On this day there were about a half dozen other hikers making the trip by various routes to the highest peak in the range. Fires burning nearby filled the skies with smoke, limiting the views. It didn't help that the temperature in the valley was well over 100 degrees on this day. To the south was middle Nebo, and behind that south Nebo, which from here looked to be possibly higher. Of course, from south Nebo, the north peak looks clearly higher. The view back down to Mona is a drop of well over 7,000 feet vertical in one abrubt step. I enjoyed my stay on the highest peak in the range for a while and decided with my dad waiting below I'd better head down.
My trip down was adventurous. My dad had stayed behind far lower, and somewhere back on the Nebo Bench trail I took a wrong turn on the trails made by the cattle. I spent a good hour or so off the route, now dehydrated and out of water on this hot day. Resting seemed to do nothing to re-energize me. Fortunately I found my way back to the trail after downclimbing a steep hillside. I could see my dad wandering about looking for me. I was glad he'd decided to come on this day as the dehydration would've made driving the 90 miles back to Salt Lake nearly impossible. By now I could hardly walk the remainder of the trail out.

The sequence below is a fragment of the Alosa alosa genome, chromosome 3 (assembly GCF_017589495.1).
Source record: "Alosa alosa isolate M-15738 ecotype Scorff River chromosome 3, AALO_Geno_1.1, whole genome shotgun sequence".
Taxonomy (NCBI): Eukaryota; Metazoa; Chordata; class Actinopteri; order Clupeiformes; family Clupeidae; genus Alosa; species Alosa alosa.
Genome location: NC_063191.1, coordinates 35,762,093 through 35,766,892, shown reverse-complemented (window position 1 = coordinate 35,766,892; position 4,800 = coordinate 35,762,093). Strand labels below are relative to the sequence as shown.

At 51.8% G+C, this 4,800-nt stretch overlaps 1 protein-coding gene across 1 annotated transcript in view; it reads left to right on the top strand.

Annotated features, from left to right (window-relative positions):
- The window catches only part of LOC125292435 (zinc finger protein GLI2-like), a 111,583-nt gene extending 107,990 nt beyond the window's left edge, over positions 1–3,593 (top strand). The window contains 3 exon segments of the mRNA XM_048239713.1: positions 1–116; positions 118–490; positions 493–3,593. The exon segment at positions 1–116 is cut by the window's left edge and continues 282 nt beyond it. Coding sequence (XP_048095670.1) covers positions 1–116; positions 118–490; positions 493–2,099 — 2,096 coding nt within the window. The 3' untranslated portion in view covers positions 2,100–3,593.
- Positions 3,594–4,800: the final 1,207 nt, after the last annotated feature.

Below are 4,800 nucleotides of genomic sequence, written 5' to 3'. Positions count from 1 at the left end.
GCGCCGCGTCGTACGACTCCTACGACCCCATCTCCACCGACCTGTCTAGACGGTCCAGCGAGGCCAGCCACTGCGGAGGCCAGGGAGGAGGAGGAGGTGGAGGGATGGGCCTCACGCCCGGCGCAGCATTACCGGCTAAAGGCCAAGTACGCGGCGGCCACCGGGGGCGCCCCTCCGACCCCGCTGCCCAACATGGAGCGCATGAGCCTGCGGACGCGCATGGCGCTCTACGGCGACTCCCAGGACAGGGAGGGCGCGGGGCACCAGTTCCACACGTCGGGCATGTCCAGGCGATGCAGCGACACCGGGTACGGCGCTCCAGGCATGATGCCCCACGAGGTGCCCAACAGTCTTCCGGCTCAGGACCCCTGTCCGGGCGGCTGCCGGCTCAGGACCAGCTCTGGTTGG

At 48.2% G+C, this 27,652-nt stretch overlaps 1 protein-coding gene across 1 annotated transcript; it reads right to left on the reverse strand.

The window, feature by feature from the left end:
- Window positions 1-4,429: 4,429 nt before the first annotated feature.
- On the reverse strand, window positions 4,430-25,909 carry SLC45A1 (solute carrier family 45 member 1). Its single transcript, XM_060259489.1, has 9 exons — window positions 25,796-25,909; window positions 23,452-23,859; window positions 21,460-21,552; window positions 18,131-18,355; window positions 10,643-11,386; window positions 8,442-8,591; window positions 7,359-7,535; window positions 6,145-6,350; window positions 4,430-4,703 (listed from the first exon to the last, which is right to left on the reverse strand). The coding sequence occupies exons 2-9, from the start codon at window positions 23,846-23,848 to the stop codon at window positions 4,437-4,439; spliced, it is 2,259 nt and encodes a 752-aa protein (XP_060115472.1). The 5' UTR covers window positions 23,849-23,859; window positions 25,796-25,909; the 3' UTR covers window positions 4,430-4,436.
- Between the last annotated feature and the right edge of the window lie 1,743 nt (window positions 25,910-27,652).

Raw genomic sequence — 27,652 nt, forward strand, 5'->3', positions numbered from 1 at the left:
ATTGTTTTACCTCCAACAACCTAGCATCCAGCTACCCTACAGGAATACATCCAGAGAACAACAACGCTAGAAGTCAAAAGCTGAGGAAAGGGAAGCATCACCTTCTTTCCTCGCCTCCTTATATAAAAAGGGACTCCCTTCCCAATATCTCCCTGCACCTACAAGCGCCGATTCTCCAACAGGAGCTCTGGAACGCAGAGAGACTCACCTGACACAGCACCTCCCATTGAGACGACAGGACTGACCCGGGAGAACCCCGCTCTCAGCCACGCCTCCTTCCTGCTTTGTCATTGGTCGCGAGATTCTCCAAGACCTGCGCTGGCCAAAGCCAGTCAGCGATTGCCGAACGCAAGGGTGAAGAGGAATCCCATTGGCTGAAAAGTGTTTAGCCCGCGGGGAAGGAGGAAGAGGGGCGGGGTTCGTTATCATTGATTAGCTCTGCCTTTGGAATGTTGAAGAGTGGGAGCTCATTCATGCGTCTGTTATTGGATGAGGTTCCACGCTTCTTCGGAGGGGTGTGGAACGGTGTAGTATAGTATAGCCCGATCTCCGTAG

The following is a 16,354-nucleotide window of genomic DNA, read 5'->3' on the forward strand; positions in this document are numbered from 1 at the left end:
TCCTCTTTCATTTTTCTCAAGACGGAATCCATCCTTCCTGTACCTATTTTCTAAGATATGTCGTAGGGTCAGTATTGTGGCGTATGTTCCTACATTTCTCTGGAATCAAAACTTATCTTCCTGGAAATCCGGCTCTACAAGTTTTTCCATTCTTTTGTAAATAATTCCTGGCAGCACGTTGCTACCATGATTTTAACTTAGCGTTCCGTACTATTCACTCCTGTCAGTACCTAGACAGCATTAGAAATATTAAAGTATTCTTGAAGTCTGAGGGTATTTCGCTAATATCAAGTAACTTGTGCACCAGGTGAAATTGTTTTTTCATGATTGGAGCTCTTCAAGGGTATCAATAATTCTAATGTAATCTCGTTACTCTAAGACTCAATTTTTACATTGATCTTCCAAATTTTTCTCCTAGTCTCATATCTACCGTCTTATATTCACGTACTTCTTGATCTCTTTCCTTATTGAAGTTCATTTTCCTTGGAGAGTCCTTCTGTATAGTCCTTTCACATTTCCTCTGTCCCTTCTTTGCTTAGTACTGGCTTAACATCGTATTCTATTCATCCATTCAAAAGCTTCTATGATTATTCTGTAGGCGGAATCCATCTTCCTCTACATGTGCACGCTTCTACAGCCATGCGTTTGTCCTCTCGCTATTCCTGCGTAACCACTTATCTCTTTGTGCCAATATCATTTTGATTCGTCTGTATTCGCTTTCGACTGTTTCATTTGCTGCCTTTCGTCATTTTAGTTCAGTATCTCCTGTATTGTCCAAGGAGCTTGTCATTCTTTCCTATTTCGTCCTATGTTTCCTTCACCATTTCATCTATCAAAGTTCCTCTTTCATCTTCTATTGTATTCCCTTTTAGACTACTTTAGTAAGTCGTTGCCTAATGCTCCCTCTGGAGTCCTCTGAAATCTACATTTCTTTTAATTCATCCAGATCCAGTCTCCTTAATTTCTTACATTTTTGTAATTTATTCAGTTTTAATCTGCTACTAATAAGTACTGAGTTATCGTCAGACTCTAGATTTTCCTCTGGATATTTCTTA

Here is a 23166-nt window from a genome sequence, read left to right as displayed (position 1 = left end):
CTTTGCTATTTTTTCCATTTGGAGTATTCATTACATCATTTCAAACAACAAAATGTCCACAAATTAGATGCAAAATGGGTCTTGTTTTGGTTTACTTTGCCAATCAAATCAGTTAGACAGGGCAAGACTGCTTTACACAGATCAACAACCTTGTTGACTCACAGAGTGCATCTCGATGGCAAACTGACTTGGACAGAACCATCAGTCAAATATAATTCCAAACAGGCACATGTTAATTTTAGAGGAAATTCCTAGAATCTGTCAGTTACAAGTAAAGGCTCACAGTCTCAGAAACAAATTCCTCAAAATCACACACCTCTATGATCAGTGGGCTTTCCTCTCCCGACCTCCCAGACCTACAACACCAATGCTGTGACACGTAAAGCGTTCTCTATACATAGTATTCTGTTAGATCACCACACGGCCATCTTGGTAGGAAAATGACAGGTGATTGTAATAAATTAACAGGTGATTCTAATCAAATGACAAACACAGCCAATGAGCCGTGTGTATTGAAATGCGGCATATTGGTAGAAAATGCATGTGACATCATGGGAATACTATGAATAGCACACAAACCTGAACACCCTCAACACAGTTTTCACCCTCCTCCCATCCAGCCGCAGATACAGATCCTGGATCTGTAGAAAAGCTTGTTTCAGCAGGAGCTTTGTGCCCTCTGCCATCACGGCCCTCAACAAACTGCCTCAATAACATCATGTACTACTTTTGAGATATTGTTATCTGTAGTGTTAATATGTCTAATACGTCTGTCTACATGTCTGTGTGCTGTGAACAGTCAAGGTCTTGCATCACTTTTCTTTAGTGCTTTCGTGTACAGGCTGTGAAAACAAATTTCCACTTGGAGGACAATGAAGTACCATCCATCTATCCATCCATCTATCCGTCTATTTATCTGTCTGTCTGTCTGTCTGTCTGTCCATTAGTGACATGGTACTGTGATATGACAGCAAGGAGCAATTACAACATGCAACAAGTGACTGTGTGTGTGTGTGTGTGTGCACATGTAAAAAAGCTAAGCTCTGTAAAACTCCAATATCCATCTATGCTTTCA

In 1998 after a failed attempt on California's Mount Whitney I opted to try the trail leading to south Nebo, Andrews Ridge. This long and steep trail is an all day affair, and with the hour and a half drive from the city each way, get an early start!!
The hike up Andrews Ridge is marked and the trail starts out plenty steep. The sun beats down on most of this hike also, so bring sunblock. A steep climb to a ridge and the trail levels out and heads north before another series of climbs back to the main Nebo ridge (now about 10,000 feet). Along the way you'll see the triple peaks of Nebo far above. At this ridge you'll meet a trail that comes up from the west side of the mountain, and nearby the Nebo Bench trail also joins the ridge.
From here, a sign marks the summit as two miles away. Start puffing up the gradually more open slopes. Eventually you'll have a clear view of the barren dome of south Nebo and the faint track leading to the peak.